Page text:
I’m ashamed to know I even tried, mostly over such trivial things. New colleges and threats of break-ups. Arguments with my mother. They seem such petty reasons but back then I couldn’t judge whether an incident was serious or minor, and everything felt like a horrific attack on everything I am. The panic and psychosis (for there was psychosis; hallucinations and imagined conversations) drove me into a ball of fear and confusion and, somehow, I decided that suicide was the only logical answer to a world of horror. 

Last week, a man lay down on the train tracks between my house and Z’s, and killed himself. I heard the sirens and saw sketchy details appear on Facebook, but I still can’t let myself accept that somebody was in so much torment that they felt the only way to solve it was to climb over the barriers as traffic waited at the crossing, and wait for the train to hit; somebody just a couple of roads away from where I was sitting was going through something most people never – thankfully – have to experience.

I find myself wondering what he was like; why he felt he had to take that step, and do something so damn final. I wish I’d had the chance to know him, somehow.

This is yesterday

I’ve been trying to write a post for the past week or so, with no success. Many have been written in my head – as I’m tossing and turning in bed next to S, trying to sleep through another fibro flare – but when it comes to making myself sit down at the little Ikea table in the kitchen and get those thought out onto the screen, I just can’t do it. So much has changed recently, and my mind is in a constant state of bemused flux; after years – decades- of absolutely everything being out of my control it’s near-on impossible to get my head around it all. I expected it to be difficult, but I don’t think this level of confusion was anything predictable. The excitement of finally standing up on my own feet masked it all for a little while, but now that things are settling a little and a routine of sorts is being established, those little niggles and worries are seeping back. Minor issues. Small things. Nothing important, and nothing which can stop the happiness I still feel at finally being free, but enough to remind me that I can make as many changes as I want and fight as hard as I can but it’ll never be easy.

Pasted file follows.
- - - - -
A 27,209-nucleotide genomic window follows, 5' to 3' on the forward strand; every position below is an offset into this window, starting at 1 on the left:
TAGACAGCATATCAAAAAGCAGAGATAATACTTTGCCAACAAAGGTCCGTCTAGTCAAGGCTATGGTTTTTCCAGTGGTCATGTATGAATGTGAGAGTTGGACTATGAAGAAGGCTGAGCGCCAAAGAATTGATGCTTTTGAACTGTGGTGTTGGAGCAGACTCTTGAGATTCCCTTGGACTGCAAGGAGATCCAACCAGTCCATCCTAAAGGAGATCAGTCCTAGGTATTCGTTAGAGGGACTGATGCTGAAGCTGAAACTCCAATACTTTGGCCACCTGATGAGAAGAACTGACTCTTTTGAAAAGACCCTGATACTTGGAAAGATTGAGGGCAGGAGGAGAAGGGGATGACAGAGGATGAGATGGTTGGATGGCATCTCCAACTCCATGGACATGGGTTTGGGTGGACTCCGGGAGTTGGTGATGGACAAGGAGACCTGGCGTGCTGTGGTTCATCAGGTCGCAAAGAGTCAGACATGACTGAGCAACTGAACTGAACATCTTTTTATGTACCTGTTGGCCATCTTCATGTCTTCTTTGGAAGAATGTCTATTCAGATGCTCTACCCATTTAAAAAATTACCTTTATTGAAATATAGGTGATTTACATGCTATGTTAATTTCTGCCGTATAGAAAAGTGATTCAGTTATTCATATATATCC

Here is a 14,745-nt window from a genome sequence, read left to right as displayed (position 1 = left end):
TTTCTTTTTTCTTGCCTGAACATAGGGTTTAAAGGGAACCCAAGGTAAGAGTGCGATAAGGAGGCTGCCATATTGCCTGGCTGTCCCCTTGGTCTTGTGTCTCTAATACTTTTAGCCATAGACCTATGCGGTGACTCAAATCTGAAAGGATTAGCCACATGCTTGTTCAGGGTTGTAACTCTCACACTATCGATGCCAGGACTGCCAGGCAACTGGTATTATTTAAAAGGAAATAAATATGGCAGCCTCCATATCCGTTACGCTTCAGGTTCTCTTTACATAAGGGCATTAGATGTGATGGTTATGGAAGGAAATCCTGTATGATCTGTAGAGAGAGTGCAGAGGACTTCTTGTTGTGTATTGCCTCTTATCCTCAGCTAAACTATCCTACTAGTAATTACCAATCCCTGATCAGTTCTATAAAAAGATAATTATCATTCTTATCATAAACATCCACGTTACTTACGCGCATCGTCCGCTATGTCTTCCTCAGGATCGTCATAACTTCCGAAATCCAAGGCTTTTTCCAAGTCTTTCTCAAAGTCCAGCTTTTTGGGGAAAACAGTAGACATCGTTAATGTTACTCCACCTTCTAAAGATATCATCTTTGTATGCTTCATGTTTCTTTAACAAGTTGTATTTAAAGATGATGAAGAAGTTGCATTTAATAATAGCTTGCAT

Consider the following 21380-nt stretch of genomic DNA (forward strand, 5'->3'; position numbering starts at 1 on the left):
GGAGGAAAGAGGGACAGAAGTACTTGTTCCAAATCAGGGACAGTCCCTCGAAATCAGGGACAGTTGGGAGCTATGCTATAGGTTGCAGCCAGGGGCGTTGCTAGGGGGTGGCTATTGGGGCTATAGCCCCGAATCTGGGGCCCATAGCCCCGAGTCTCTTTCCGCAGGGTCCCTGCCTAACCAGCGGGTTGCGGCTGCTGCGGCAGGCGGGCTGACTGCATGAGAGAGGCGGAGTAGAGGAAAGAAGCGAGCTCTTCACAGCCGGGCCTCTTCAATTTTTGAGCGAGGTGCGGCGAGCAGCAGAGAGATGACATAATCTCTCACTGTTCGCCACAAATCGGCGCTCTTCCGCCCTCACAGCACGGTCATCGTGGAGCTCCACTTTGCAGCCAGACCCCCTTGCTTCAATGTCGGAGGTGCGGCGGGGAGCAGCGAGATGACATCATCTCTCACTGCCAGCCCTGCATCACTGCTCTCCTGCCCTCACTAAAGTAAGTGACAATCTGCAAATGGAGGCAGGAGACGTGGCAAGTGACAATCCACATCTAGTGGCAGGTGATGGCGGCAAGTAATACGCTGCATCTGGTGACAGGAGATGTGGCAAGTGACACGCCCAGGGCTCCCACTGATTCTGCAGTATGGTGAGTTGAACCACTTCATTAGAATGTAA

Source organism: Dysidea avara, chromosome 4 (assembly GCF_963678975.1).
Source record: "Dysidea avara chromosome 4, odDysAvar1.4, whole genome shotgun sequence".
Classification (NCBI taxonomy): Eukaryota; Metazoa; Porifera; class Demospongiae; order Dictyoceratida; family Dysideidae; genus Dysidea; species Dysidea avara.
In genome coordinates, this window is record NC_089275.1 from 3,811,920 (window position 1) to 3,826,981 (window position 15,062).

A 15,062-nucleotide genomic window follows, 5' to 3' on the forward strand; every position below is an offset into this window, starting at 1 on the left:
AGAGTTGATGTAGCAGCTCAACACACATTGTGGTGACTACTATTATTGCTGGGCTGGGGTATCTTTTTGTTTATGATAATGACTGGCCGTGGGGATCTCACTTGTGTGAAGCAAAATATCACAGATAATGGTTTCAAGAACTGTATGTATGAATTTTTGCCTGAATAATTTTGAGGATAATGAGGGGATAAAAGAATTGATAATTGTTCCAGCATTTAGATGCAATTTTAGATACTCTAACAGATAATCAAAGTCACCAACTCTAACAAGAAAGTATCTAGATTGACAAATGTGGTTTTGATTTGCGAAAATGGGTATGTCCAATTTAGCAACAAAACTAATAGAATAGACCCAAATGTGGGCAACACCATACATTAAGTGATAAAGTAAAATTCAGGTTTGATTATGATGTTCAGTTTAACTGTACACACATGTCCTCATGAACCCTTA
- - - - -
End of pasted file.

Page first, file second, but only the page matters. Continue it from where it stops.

Which is why I’m taking yet another big step and – against every fiber of my being – have made an appointment to see a new psychiatrist, almost two years after my last very brief foray back into the mental health system.
Like everything, I did mean to write something about that decision last week, and it was briefly mentioned in reply to a couple of comments on my last post, but – again, like everything else – I’ve been putting it off. I’ve always been open of my mistrust surrounding the UK mental health system; past experience has taught me nothing to convince me it’s worth feeling otherwise. While going back on the staunchest of decisions and beliefs is a classic symptom of BPD, I’m pretty convinced that isn’t the case this time. I sat on the decision for months, considering the options available and finally coming to the conclusion that if I want this to last – this normality I’ve found – I can’t go it alone, and although S is beyond wonderful and living together has boosted my self-esteem a lot, there’s still only so much I can speak to him about. I trust him implicitly  but I’ve spent enough of my life being a burden on others and I’m constantly aware that I can’t spend our relationship putting pressure on S to care for me.

The appointment isn’t just about that, though. It’s about everything. Every last little thing since that day in early puberty when something snapped inside my mind.

Over the years, all the things I’ve experienced have fragmented into a thousand threads of craziness. All match yet… don’t quite fit together. The ends are frayed and loose, tangled around each other in a huge knot of confusion. For a long time it was easy to accept that would never change and I would spend my whole life walking around with voices in my head and the inability to stick with anything worthwhile without sabotaging it. Comfort – even terrifying comfort – can be hard to leave behind. I’ve made so many mistakes; walked away from hundreds of chances to better my life, slept around in the vain hope of finding somebody who took all the pain away, thrown pills down my throat just so I wouldn’t have to feel, denied myself even life’s very simplest pleasures for no discernible reason at all. I’ve walked away from treatment. Fought against everybody who tried to help, convinced they were all part of the problem and could never be the solution.

It wasn’t an easy decision to make; not in the least. I’ve been in and out of the mental health system – more in than out, especially in my teens – more times than I care to count, and so far there’s been very little positive gleaned from the experience. My mother, she calls it damage. She says she sees the damage years of questions and let-downs and tablets and therapy has caused; can see it in my face. In my eyes. In the way I react whenever the system is mentioned.